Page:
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The Judicial Panel on Multidistrict Litigation (MDL) centralized cases arising out of alleged defects in Cook’s inferior vena cava (IVC) filters, 28 U.S.C. 1407(a). Many plaintiffs in the MDL claim that Cook’s filters cause pain and suffering, disabilities, emotional injuries, lost earnings, increased medical bills, and in some cases death. To help manage the litigation, the district court adopted direct filing and case categorization procedures. Parton and Sykes were each implanted with a Cook IVC filter. Years later, CT scans revealed that their filters had perforated their IVC walls. They experienced no pain or other symptoms, but they pursued product liability claims against Cook. The direct-filing procedure did not require Parton or Sykes to file a standard complaint; each filed a short-form complaint, which incorporated allegations from a master complaint that ostensibly applied to all direct-filing plaintiffs.The district court granted Cook summary judgment. The Seventh Circuit dismissed an appeal for lack of federal subject-matter jurisdiction. Jurisdiction in these cases is based solely on diversity of citizenship, which requires the amount in controversy in each case to exceed $75,000, 28 U.S.C. 1332(a). Parton and Sykes allege the proper amount in controversy, but the nature of their alleged injuries indicates that no more than $75,000 is at stake in either case. They have not suffered the injuries alleged in the master complaint; the allegations in their short-form complaints were inadequate. View "Parton v. Cook Medical, LLC" on Justia Law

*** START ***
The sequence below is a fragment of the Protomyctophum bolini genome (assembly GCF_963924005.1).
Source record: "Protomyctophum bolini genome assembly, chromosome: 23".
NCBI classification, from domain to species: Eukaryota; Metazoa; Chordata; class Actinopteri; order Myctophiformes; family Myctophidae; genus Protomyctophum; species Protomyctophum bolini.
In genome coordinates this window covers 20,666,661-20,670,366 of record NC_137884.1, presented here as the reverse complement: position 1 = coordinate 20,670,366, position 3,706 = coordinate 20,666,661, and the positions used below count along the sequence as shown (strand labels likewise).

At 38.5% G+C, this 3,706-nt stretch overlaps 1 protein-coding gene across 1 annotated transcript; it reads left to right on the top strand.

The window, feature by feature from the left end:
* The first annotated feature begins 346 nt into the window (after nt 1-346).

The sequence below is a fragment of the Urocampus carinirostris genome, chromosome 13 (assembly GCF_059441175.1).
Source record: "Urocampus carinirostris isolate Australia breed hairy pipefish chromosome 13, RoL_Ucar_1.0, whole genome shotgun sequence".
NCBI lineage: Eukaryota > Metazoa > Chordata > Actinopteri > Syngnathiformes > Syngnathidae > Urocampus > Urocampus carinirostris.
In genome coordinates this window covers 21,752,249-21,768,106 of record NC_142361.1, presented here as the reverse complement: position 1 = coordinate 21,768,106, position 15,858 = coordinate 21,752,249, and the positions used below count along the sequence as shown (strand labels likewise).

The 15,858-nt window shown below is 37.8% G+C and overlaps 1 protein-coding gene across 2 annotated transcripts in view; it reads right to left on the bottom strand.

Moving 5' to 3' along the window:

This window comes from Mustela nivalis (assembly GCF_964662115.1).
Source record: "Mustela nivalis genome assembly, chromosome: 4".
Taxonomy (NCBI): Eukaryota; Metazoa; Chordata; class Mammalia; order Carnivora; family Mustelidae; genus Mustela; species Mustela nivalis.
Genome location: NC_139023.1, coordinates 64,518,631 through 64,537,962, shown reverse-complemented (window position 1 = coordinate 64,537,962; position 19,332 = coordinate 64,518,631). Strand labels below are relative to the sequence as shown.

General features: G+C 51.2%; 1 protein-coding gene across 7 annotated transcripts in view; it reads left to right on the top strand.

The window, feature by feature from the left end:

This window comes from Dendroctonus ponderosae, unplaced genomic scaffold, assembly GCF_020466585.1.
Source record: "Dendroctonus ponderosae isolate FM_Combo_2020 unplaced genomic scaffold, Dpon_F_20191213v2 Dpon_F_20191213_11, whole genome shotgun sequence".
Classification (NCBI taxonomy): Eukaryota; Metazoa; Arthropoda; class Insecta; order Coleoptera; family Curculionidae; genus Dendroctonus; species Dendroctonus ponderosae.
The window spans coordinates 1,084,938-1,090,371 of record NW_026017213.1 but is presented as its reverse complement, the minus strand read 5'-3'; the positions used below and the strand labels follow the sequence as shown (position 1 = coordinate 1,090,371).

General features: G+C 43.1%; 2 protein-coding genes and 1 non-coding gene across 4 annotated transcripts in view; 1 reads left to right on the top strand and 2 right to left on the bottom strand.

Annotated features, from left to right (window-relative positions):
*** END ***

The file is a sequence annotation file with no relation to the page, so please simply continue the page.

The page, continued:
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In November 2018, a Cessna Model 525 corporate jet tried to fly from Sellersburg, Indiana, to Chicago, Illinois. It never made it to Chicago. It crashed a few minutes after takeoff in Clark County, Indiana. The pilot of the plane and the two passengers were killed instantly. Representatives for the three decedents brought this wrongful death and product liability suit against Cranfield Aerospace Solutions, LLC, in the District of Idaho. Cranfield is incorporated in and has its principal place of business in England. Appellants alleged that a load alleviation system, the Tamarack Active Winglet Load System—trademarked as the ATLAS system—caused the plane crash. Cranfield helped Tamarack obtain the Federal Aviation Administration supplemental type certification for the ATLAS system.   The Ninth Circuit affirmed the Idaho federal district court’s judgment dismissing for lack of personal jurisdiction over. The panel held when considering specific jurisdiction under the first prong, courts should comprehensively evaluate the extent of the defendant’s contacts with the forum state and those contacts’ relationship to the plaintiffs’ claims—which may mean looking at both purposeful availment and purposeful direction. The panel held that under either approach, jurisdiction over Cranfield in Idaho was lacking. The purposeful direction test cannot support jurisdiction here because Appellants failed to allege that Cranfield injured them in Idaho. The panel agreed with the district court that Appellants failed to establish that Cranfield purposefully availed itself of the benefits and protections of Idaho. The panel declined to proceed to the remaining two prongs of the specific jurisdiction test and held that the district court properly declined to exercise jurisdiction over Cranfield. View "ERICA DAVIS, ET AL V. CRANFIELD AEROSPACE SOLUTIONS" on Justia Law